Since I eat a plant-based diet, I tend to think of beans as a convenient (and cheap) source of plant-powered protein. However, according to a recent “mega-study,” beans may be so much more than chip dip and 10-minute taco filling.
Legumes linked to lower colon cancer risk
In this paper, researchers looked at the results of 14 large studies that examined legume consumption in more than 1.9 million people. And what they found was that eating more legumes was linked to a ~10% decrease in colon cancer risk. That’s a big deal, because colon cancer is one of the most common cancers worldwide—and rates are on the rise.
So, what counts as a legume? According to the study authors:
- Other podded plants (Anyone know what falls in this category?)
How legumes can combat colon cancer
While the results suggest that legumes protect against colon cancer, without strictly controlling people’s diets for a lifetime (not exactly ethical!), it’s impossible to actually prove it. However, the researchers named some very good reasons that legumes may help prevent colon cancer:
- Flavonoids: These compounds can put the brakes on cancer cell growth and help cells to mature normally
- Fiber: By making stool softer and larger, fiber both dilutes any cancer-causing chemicals in the colon and helps your body keep things moving along. Yes, fiber can help speed toxic turds right out of your body. (Oh yeah, I just went there.)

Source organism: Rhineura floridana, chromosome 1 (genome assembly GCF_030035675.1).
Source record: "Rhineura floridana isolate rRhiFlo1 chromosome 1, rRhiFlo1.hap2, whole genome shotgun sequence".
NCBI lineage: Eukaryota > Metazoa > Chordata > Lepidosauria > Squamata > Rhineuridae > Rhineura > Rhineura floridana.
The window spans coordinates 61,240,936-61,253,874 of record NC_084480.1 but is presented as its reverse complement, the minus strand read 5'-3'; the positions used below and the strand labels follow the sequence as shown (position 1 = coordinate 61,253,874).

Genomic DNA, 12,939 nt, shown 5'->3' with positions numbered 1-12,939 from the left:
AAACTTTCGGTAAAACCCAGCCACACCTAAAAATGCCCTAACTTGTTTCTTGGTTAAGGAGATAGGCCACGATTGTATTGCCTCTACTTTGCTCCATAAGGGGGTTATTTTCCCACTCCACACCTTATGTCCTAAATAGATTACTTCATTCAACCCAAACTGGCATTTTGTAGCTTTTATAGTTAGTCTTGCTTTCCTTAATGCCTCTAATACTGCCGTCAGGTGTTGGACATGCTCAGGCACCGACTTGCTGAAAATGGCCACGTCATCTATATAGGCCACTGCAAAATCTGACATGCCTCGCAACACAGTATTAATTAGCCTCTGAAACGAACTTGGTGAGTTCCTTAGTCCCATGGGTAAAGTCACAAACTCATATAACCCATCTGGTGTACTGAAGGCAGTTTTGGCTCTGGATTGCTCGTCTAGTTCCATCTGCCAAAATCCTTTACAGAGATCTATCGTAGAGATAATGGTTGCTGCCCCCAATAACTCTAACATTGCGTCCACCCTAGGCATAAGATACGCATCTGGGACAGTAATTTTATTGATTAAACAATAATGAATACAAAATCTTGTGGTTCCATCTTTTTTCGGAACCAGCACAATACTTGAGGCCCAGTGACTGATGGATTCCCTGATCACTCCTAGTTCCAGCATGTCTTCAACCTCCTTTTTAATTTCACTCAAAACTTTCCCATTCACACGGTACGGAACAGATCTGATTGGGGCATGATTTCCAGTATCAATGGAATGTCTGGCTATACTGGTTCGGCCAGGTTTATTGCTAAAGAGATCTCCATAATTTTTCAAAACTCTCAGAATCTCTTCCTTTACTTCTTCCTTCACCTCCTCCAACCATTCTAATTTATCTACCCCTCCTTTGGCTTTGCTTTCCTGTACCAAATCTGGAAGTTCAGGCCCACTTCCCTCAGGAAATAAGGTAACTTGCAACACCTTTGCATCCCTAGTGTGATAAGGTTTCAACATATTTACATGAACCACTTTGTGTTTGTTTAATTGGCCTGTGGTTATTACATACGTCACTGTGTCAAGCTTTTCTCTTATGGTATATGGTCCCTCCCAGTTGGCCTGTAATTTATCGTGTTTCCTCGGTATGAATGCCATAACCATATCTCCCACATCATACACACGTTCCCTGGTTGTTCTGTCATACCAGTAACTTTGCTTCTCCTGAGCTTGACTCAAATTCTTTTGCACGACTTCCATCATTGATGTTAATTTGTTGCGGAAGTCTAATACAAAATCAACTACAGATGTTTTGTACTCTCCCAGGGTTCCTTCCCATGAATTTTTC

- Food for “good bacteria”: The fiber in legumes can help feed friendly flora in your gut, triggering them to produce chemicals that could help block the development of colon cancer.
- Vitamin B6: This B-vitamin may reduce risk of colon cancer.
- Health-promoting nutrients: These include vitamin E, vitamin B, protein, selenium, and lignans.
- Displacement of meat: It’s possible that people may be substituting beans for meat, and red and processed meats are linked to increased colon cancer risk
Eat beans, live longer?
Despite the protestations of paleo promoters, the good news about beans shouldn’t come as too much of a surprise. Dan Buettner, author of The Blue Zones Solution: Eating and Living like the World’s Healthiest People, has spent years researching the health habits of people living in “blue zones,” or communities where residents tend to live much longer than average. (Many to the ripe old age of 100!) As Buettner noted in a Today Show interview:
The cornerstone of every blue zone diet in the world is beans. If you’re eating a cup of beans a day, it’s probably adding about 2 years to your life expectancy.
So here’s to the musical fruit: May beans boost your lifespan—and your bottom line!
Want more ways to get healthy? Check out:
Zhu B, Sun Y, Qi L, Zhong R, Miao X. Dietary legume consumption reduces risk of colorectal cancer: evidence from a meta-analysis of cohort studies. Sci Rep. 2015 Mar 5;5:8797. doi: 10.1038/srep08797.